That we end up working under one label and not the other is subject to all sorts of choices, influences, values, historical precedents and contextual factors, and often says little to nothing about what the experience of therapy will be like for clients, which could be vastly different between any two ‘psychotherapists’ or any two ‘counsellors’. For a whole swathe of the field, such as the humanistic section – and particularly in person-centred therapy – there is no distinction at all made between ‘counselling’ and ‘psychotherapy’ in terms of the actual work (which this framework purports to articulate); the different titles merely refer to the traditions and histories of various training programmes, professional organisations/groupings and work contexts (and the job titles therein).

“When did therapists become so uncritically disengaged from the roles of history and power in the narratives we hold about ourselves?”

The therapy field is a diverse and complex ecology, which, rather than celebrate, the framework appears to want to eliminate by reasserting hierarchies that are well past their use-by date. A historical aside here is that counselling as an alternative word for psychotherapy has roots in Carl Rogers’ mid-twentieth century tactical switch from the latter to the former at the University of Chicago, which was necessitated by a law that ‘psychotherapy’ could only be practiced by medical professionals. From the very beginning of ‘counselling’, then, the different words were not functional descriptors of differing activities, roles or levels of ‘competence’, depth, ability, skill or experience but were value-laden, politically charged and subject to the operation of power and professional (self-)interest. This is no less true today, but the SCoPEd project is in complete denial about it. When did therapists become so uncritically disengaged from the roles of history and power in the narratives we hold about ourselves?!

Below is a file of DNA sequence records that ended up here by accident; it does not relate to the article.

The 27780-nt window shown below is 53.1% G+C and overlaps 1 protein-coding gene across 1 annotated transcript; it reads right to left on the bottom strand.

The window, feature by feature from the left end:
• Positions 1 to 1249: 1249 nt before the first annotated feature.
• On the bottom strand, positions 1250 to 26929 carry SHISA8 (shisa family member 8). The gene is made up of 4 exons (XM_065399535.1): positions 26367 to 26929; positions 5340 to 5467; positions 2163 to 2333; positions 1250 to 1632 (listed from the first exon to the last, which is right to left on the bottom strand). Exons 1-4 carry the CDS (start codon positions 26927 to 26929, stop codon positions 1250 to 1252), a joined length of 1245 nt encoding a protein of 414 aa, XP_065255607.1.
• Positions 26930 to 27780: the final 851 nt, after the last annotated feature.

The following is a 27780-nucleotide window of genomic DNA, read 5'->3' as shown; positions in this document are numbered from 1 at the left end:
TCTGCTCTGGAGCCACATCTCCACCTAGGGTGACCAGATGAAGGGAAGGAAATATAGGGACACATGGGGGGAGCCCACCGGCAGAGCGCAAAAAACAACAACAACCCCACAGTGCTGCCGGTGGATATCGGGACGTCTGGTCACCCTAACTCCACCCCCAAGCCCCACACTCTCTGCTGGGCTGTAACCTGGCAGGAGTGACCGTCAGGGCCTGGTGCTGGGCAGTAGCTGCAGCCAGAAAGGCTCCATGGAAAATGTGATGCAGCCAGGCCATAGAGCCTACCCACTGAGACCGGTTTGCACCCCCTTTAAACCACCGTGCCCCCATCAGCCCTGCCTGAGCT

It’s notable in sections of the framework that ‘psychotherapist’ is apparently equated with greater alignment with psychoanalytic theory. Is the field not done yet with this power struggle, with the idea that psychoanalytic theory sits at the top of a hierarchy? The ‘note on terminology’ almost acknowledges this tension but concludes, absurdly, “Where terminology has been used that could be interpreted as being modality-specific, this is not the intention.” Oh, that’s okay then – it’s the thought that counts, eh? Being ‘expert’ therapists, I thought the Expert Reference Group (ERG) might have a bit more to say about the importance of language and the power that runs through it, looking beyond stated intentions towards the deeper meanings and influences when we choose one way of saying something over another (especially in a potentially influential document such as this). No?